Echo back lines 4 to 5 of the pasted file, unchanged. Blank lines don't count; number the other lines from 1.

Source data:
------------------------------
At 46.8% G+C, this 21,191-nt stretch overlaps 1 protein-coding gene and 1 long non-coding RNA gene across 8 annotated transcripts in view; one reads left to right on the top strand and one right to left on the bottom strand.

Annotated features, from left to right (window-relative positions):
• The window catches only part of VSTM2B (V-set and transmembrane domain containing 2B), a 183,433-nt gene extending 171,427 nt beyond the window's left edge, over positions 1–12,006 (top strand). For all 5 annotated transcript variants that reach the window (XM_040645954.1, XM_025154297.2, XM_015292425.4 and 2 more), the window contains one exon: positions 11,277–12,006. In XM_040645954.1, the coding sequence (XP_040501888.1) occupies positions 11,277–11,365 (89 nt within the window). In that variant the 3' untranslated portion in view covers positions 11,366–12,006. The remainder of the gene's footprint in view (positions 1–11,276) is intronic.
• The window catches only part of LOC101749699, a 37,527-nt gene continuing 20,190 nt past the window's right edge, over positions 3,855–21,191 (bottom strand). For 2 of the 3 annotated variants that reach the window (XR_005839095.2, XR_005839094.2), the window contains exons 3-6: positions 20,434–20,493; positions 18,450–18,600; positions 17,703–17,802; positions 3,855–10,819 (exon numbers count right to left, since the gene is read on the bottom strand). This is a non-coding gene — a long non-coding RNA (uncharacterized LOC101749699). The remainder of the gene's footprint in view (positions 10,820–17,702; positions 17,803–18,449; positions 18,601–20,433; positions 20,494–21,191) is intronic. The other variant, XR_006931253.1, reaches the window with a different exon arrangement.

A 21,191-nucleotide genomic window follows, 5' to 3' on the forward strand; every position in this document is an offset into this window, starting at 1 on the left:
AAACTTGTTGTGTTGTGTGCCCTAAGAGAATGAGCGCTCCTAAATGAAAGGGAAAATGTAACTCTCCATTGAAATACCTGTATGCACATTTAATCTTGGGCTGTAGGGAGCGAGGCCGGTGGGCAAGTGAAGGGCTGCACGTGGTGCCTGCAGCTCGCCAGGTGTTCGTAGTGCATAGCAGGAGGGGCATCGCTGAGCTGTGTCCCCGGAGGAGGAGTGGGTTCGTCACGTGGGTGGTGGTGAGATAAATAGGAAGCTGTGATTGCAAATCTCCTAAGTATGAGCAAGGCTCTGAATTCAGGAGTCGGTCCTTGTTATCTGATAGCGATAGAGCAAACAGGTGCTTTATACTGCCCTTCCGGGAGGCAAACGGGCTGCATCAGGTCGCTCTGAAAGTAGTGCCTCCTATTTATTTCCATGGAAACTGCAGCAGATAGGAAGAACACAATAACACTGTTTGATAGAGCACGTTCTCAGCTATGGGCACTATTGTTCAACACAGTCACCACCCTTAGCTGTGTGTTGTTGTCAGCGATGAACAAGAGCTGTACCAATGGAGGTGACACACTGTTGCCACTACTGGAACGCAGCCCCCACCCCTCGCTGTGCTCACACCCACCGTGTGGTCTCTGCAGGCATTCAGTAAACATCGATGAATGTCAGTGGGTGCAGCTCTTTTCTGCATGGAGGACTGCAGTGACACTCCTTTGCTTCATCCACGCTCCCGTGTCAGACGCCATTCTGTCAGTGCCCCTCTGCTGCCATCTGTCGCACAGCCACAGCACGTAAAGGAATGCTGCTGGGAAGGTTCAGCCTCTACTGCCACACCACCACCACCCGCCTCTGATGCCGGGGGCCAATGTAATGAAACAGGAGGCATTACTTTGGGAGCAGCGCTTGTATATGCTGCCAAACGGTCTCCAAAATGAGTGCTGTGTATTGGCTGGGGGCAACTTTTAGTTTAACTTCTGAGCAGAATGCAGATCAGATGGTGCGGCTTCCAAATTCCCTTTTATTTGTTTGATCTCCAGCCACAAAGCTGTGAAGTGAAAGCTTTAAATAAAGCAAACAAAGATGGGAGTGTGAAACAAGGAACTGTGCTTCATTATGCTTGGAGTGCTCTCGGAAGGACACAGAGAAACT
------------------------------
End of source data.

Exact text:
• The window catches only part of LOC101749699, a 37,527-nt gene continuing 20,190 nt past the window's right edge, over positions 3,855–21,191 (bottom strand). For 2 of the 3 annotated variants that reach the window (XR_005839095.2, XR_005839094.2), the window contains exons 3-6: positions 20,434–20,493; positions 18,450–18,600; positions 17,703–17,802; positions 3,855–10,819 (exon numbers count right to left, since the gene is read on the bottom strand). This is a non-coding gene — a long non-coding RNA (uncharacterized LOC101749699). The remainder of the gene's footprint in view (positions 10,820–17,702; positions 17,803–18,449; positions 18,601–20,433; positions 20,494–21,191) is intronic. The other variant, XR_006931253.1, reaches the window with a different exon arrangement.

A 21,191-nucleotide genomic window follows, 5' to 3' on the forward strand; every position in this document is an offset into this window, starting at 1 on the left: